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3 June 2015

What next for childcare?

Now the bidding war is over, the government must turn its attention to what it will do for the under-5s.

By Hollie Warren

Before the general election, there was something of a race over free childcare hours for children under five between the three main political parties. Yet still the debate lacks a focus on quality – which is vital so that all children, especially those growing up in poverty, start school ready to learn.

With the Conservatives winning a majority, and new childcare legislation published yesterday, we are now looking to a future where all working families with children aged three or four will receive 30 hours a week free childcare for children in England. No doubt this will be seen as a popular move, since the cost of childcare for under-5s has risen by 27 per cent over the course of the last Parliament.  But parts of the childcare sector have warned that the offer as it stands will be underfunded and that this will have consequences for both parents and nurseries.  

But what about the children? Nurseries need to be properly funded for the important work they do. But this debate currently risks focusing too much on the funding of private nurseries rather than what is best for children. Whilst this investment in childcare is welcome, we need to ensure that the quality of our children’s early education and childcare is of the highest possible standard.

Why quality early education matters

There is a direct link between the training and qualifications of staff, and the quality of childcare and outcomes for children. Evidence suggests that having at least one member of staff in a nursery who is trained to graduate level will significantly improve the quality of the education, and that this is most beneficial for children growing up in poverty.

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Whilst the evidence does not suggest that every single member of staff needs to be trained to degree level, the key is that provision in the nursery is led by an early years graduate – someone who develops learning activities based on the early years curriculum, has the skills to identify developmental issues early and make sure children get the right support, and leads professional development across all staff.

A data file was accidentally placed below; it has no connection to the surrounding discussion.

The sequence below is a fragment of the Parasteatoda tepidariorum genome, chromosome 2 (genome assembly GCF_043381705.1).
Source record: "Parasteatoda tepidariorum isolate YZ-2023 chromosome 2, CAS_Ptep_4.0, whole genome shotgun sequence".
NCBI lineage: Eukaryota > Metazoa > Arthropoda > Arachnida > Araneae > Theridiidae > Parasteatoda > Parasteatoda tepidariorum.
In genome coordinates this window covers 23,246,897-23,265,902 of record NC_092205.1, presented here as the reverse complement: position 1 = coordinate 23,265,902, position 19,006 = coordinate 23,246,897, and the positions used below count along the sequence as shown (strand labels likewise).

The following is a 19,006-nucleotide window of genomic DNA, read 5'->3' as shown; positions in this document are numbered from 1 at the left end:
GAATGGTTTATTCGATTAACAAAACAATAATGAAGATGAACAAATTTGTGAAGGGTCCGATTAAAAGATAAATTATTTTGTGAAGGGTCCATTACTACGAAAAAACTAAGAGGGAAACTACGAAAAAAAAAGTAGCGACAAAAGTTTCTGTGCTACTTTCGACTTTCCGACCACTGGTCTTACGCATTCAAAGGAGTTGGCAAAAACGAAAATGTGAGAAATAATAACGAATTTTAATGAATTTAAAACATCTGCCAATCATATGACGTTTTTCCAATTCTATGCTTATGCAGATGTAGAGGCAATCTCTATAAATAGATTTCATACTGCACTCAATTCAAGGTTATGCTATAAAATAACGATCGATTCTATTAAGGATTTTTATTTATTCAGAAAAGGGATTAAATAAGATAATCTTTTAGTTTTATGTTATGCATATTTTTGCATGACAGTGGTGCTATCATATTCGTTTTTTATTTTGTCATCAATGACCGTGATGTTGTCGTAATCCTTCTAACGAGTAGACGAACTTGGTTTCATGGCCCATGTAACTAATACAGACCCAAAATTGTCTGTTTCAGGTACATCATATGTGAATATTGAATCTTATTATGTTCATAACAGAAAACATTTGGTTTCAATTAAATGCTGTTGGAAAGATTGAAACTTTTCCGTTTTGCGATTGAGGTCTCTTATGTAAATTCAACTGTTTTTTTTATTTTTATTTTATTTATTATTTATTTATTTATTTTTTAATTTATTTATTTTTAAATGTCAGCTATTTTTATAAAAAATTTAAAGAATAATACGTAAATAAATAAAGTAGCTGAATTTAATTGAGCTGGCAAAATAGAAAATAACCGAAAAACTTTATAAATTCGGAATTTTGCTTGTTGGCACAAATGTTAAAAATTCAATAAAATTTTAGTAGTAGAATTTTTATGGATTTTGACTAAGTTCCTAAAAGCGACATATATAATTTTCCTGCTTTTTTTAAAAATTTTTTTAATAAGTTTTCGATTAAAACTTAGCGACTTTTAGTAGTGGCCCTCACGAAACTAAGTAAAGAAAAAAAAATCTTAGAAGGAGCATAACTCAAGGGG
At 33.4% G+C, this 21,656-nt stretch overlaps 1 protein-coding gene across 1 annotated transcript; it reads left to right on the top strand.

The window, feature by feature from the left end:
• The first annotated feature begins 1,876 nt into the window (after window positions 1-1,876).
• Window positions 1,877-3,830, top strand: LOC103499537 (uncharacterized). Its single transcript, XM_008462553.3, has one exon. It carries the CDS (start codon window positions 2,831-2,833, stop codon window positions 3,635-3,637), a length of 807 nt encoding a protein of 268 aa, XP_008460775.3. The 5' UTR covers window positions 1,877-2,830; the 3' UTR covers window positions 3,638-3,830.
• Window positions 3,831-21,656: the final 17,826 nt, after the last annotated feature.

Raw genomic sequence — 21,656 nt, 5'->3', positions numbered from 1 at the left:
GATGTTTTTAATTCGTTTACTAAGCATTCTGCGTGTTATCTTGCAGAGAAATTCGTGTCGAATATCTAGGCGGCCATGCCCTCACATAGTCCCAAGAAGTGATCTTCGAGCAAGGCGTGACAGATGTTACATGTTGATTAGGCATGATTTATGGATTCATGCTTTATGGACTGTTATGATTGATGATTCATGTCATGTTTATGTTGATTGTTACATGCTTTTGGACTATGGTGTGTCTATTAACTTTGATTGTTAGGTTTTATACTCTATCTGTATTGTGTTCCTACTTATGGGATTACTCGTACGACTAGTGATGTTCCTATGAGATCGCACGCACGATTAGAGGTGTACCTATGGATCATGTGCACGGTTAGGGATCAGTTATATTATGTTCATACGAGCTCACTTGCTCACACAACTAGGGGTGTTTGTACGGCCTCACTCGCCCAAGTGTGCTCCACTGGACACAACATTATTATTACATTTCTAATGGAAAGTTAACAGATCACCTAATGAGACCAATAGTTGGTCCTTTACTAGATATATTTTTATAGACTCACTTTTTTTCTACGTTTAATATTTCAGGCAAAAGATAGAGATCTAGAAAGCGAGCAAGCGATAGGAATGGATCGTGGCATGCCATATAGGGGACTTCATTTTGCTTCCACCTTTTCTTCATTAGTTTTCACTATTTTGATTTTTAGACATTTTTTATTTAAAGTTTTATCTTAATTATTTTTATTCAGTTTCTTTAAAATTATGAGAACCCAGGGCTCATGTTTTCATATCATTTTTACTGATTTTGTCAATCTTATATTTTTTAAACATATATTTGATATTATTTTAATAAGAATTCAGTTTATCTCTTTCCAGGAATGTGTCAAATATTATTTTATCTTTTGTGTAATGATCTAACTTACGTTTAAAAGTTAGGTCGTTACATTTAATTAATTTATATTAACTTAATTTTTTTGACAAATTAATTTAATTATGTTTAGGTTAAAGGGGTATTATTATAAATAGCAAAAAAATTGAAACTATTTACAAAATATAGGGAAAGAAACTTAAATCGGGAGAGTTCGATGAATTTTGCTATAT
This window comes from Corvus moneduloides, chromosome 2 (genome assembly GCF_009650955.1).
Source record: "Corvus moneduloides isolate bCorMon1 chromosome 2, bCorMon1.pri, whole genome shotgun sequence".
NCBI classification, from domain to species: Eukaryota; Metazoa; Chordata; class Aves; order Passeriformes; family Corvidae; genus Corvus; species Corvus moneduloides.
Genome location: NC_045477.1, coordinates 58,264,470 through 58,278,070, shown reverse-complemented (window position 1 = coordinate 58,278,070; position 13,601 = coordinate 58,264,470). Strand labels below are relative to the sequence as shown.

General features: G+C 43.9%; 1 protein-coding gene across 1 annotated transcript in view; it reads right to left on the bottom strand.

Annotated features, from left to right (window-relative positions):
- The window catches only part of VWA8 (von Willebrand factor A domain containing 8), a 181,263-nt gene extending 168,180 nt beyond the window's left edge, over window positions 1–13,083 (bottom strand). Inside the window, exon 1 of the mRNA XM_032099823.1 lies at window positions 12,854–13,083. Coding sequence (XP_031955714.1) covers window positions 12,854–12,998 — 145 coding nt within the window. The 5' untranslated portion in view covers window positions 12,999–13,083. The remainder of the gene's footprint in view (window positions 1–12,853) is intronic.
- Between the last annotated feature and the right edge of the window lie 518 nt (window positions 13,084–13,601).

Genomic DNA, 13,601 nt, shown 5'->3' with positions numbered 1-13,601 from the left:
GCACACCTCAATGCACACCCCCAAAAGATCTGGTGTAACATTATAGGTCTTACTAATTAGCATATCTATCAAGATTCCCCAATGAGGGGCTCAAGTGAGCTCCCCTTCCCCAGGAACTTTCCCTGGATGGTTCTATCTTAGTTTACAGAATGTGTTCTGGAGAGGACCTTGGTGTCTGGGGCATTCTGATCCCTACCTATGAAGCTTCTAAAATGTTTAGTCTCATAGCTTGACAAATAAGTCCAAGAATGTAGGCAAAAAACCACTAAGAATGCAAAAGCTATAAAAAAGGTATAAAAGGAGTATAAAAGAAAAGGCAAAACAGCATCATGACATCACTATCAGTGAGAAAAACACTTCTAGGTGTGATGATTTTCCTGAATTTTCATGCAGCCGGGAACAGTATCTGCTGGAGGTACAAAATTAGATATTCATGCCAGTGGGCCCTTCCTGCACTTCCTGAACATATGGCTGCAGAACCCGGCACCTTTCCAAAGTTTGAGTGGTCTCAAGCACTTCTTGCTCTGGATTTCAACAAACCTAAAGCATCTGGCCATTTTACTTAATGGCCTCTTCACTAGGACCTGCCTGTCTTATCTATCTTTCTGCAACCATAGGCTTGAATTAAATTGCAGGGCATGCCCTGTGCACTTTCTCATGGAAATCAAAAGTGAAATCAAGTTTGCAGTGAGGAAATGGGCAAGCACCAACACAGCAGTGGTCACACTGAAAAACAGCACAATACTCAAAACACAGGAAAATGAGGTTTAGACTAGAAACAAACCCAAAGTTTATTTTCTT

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Private nurseries do a great job, with skilled and committed staff. However, only 13 per cent of staff in private nurseries have a degree. Two out of five private nurseries have no early years graduate. In contrast, school nurseries are led by qualified teachers.

Getting all children reading

This matters because without good quality early education before children go to school, children – particularly the poorest – are less likely to develop core foundational skills like good language and communication ability, which means they are likely to struggle to learn how to read. The Read On. Get On. campaign has set the goal to get all children reading well by age 11 by 2025. But unless we see a serious step change in the level of ambition we have for children’s education before they start school, this goal will never be met. We believe that the government’s ambition should be that every nursery in England delivering free early education is led by a trained early years graduate by 2020. In particular, the priority should be to support private nurseries serving deprived neighbourhoods to do this.

Every young child, but especially those growing up in poverty, should be able to benefit from good quality early education. This debate has been largely dominated by issues of affordability, and whilst this is absolutely necessary for hardworking families who rely on affordable childcare to be able to work, we must see greater focus and investment in early education to improve quality if we are to achieve educational fairness in this country. 

Hollie Warren is Education Policy Advisor at Save the Children UK. She tweets as @holliewarren_.